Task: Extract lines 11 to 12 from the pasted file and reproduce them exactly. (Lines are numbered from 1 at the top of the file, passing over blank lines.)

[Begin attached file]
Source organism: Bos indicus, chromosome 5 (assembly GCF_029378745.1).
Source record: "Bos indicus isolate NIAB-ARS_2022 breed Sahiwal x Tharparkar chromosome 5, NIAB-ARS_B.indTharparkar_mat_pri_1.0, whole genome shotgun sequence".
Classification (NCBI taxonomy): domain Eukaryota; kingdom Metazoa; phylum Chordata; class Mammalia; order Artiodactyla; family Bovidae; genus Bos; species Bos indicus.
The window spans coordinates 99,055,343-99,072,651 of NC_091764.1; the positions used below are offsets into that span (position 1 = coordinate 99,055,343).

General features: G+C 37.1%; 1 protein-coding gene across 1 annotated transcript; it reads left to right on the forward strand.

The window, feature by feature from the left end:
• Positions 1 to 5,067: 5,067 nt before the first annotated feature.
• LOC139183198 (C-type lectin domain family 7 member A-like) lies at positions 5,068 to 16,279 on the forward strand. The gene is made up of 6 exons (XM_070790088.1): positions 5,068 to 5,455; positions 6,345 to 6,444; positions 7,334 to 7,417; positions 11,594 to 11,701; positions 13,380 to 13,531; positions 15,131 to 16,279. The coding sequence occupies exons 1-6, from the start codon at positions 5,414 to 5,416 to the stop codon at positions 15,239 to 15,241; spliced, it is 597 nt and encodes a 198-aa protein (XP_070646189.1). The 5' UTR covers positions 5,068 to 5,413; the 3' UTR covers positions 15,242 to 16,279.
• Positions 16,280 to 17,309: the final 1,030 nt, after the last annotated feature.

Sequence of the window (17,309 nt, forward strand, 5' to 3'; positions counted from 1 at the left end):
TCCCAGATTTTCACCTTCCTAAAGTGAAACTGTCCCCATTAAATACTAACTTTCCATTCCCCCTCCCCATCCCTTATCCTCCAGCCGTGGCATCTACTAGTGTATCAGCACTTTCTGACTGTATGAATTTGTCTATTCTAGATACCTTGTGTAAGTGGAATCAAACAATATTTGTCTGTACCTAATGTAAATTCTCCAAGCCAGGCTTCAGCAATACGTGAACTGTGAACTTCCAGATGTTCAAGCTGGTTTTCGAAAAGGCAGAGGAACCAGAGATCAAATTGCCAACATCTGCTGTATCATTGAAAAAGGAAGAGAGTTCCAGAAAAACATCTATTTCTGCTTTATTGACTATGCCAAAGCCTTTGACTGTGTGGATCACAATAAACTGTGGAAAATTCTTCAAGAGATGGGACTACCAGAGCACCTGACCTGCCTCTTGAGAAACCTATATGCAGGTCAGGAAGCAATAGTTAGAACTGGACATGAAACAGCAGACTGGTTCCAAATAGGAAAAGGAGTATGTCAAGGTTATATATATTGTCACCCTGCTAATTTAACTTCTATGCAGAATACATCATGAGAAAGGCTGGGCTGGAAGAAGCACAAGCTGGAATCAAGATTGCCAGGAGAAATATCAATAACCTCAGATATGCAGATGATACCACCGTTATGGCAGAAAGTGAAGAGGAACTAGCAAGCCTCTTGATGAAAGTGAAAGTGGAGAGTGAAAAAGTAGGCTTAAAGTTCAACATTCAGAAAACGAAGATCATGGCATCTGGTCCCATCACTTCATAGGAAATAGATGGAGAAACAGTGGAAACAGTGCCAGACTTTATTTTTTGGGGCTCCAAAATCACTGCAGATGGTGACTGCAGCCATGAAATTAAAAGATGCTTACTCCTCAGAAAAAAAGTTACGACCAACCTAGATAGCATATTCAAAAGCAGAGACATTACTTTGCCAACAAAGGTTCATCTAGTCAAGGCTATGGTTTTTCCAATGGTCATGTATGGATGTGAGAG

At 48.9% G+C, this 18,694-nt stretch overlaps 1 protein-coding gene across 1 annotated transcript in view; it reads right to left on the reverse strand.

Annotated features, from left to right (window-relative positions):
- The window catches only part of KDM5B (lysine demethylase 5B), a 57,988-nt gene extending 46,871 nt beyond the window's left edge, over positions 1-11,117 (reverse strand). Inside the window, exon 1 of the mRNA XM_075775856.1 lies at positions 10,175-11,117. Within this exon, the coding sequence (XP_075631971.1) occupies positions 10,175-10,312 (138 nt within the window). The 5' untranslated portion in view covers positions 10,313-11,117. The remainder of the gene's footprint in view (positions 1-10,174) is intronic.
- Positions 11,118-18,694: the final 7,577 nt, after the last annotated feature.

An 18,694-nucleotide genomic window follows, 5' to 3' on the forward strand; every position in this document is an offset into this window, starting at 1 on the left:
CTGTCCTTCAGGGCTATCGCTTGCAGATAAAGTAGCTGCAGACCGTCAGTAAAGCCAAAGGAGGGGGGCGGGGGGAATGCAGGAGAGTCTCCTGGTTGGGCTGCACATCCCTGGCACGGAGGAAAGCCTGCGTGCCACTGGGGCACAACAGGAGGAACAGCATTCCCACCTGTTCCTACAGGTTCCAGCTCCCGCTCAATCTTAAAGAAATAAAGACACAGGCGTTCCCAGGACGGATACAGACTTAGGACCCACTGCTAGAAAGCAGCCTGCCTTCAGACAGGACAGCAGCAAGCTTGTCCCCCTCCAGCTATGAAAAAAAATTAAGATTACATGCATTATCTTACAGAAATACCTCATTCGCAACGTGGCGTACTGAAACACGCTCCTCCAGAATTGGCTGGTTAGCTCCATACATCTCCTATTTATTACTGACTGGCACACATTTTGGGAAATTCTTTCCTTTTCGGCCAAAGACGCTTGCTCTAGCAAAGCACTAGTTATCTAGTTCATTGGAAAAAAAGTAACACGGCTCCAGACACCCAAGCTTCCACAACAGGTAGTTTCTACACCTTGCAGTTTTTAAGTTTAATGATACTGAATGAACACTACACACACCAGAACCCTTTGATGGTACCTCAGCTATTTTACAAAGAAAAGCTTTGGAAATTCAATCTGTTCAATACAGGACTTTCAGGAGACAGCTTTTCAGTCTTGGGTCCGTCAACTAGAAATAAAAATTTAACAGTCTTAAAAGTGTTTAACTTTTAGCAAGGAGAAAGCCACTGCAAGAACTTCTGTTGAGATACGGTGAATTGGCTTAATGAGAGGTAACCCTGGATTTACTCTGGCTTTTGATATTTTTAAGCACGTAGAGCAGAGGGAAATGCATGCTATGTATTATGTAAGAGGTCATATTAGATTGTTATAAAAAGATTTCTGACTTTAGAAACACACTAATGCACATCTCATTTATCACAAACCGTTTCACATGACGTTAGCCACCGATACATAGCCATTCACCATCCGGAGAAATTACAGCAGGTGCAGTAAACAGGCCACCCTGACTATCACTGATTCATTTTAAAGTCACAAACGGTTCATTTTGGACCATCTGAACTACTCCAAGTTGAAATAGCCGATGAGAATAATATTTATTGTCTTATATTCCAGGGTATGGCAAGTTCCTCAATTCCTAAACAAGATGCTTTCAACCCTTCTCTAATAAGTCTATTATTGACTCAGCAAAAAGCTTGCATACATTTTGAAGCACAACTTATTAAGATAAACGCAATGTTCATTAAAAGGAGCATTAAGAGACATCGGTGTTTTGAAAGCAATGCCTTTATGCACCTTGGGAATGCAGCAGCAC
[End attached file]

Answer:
TCCCAGATTTTCACCTTCCTAAAGTGAAACTGTCCCCATTAAATACTAACTTTCCATTCCCCCTCCCCATCCCTTATCCTCCAGCCGTGGCATCTACTAGTGTATCAGCACTTTCTGACTGTATGAATTTGTCTATTCTAGATACCTTGTGTAAGTGGAATCAAACAATATTTGTCTGTACCTAATGTAAATTCTCCAAGCCAGGCTTCAGCAATACGTGAACTGTGAACTTCCAGATGTTCAAGCTGGTTTTCGAAAAGGCAGAGGAACCAGAGATCAAATTGCCAACATCTGCTGTATCATTGAAAAAGGAAGAGAGTTCCAGAAAAACATCTATTTCTGCTTTATTGACTATGCCAAAGCCTTTGACTGTGTGGATCACAATAAACTGTGGAAAATTCTTCAAGAGATGGGACTACCAGAGCACCTGACCTGCCTCTTGAGAAACCTATATGCAGGTCAGGAAGCAATAGTTAGAACTGGACATGAAACAGCAGACTGGTTCCAAATAGGAAAAGGAGTATGTCAAGGTTATATATATTGTCACCCTGCTAATTTAACTTCTATGCAGAATACATCATGAGAAAGGCTGGGCTGGAAGAAGCACAAGCTGGAATCAAGATTGCCAGGAGAAATATCAATAACCTCAGATATGCAGATGATACCACCGTTATGGCAGAAAGTGAAGAGGAACTAGCAAGCCTCTTGATGAAAGTGAAAGTGGAGAGTGAAAAAGTAGGCTTAAAGTTCAACATTCAGAAAACGAAGATCATGGCATCTGGTCCCATCACTTCATAGGAAATAGATGGAGAAACAGTGGAAACAGTGCCAGACTTTATTTTTTGGGGCTCCAAAATCACTGCAGATGGTGACTGCAGCCATGAAATTAAAAGATGCTTACTCCTCAGAAAAAAAGTTACGACCAACCTAGATAGCATATTCAAAAGCAGAGACATTACTTTGCCAACAAAGGTTCATCTAGTCAAGGCTATGGTTTTTCCAATGGTCATGTATGGATGTGAGAG

At 48.9% G+C, this 18,694-nt stretch overlaps 1 protein-coding gene across 1 annotated transcript in view; it reads right to left on the reverse strand.